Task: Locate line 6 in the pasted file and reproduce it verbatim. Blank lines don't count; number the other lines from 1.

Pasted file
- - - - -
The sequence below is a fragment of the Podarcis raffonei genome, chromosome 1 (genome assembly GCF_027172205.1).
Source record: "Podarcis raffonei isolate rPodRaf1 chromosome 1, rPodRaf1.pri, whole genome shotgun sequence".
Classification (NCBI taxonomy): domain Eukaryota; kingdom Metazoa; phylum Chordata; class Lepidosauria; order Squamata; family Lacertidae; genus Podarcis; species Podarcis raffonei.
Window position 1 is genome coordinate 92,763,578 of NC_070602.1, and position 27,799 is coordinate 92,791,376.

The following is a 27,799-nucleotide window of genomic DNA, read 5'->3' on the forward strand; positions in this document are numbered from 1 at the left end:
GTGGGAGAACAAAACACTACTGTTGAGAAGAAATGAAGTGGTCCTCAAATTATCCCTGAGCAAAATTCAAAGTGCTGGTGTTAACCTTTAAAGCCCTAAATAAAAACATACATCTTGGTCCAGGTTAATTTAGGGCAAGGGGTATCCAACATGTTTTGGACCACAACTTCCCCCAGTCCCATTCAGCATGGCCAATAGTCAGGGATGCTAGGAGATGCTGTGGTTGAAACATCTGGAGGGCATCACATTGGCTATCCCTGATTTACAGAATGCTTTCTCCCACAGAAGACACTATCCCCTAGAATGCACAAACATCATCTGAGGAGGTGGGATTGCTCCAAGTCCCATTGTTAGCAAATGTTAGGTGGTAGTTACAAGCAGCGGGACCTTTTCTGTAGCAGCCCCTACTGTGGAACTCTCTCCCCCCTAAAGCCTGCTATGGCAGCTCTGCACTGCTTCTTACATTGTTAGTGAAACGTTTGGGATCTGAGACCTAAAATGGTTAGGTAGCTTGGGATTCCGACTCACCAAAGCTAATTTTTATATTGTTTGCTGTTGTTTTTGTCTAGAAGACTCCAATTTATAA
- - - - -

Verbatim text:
GTGGGAGAACAAAACACTACTGTTGAGAAGAAATGAAGTGGTCCTCAAATTATCCCTGAGCAAAATTCAAAGTGCTGGTGTTAACCTTTAAAGCCCTAAATAAAAACATACATCTTGGTCCAGGTTAATTTAGGGCAAGGGGTATCCAACATGTTTTGGACCACAACTTCCCCCAGTCCCATTCAGCATGGCCAATAGTCAGGGATGCTAGGAGATGCTGTGGTTGAAACATCTGGAGGGCATCACATTGGCTATCCCTGATTTACAGAATGCTTTCTCCCACAGAAGACACTATCCCCTAGAATGCACAAACATCATCTGAGGAGGTGGGATTGCTCCAAGTCCCATTGTTAGCAAATGTTAGGTGGTAGTTACAAGCAGCGGGACCTTTTCTGTAGCAGCCCCTACTGTGGAACTCTCTCCCCCCTAAAGCCTGCTATGGCAGCTCTGCACTGCTTCTTACATTGTTAGTGAAACGTTTGGGATCTGAGACCTAAAATGGTTAGGTAGCTTGGGATTCCGACTCACCAAAGCTAATTTTTATATTGTTTGCTGTTGTTTTTGTCTAGAAGACTCCAATTTATAA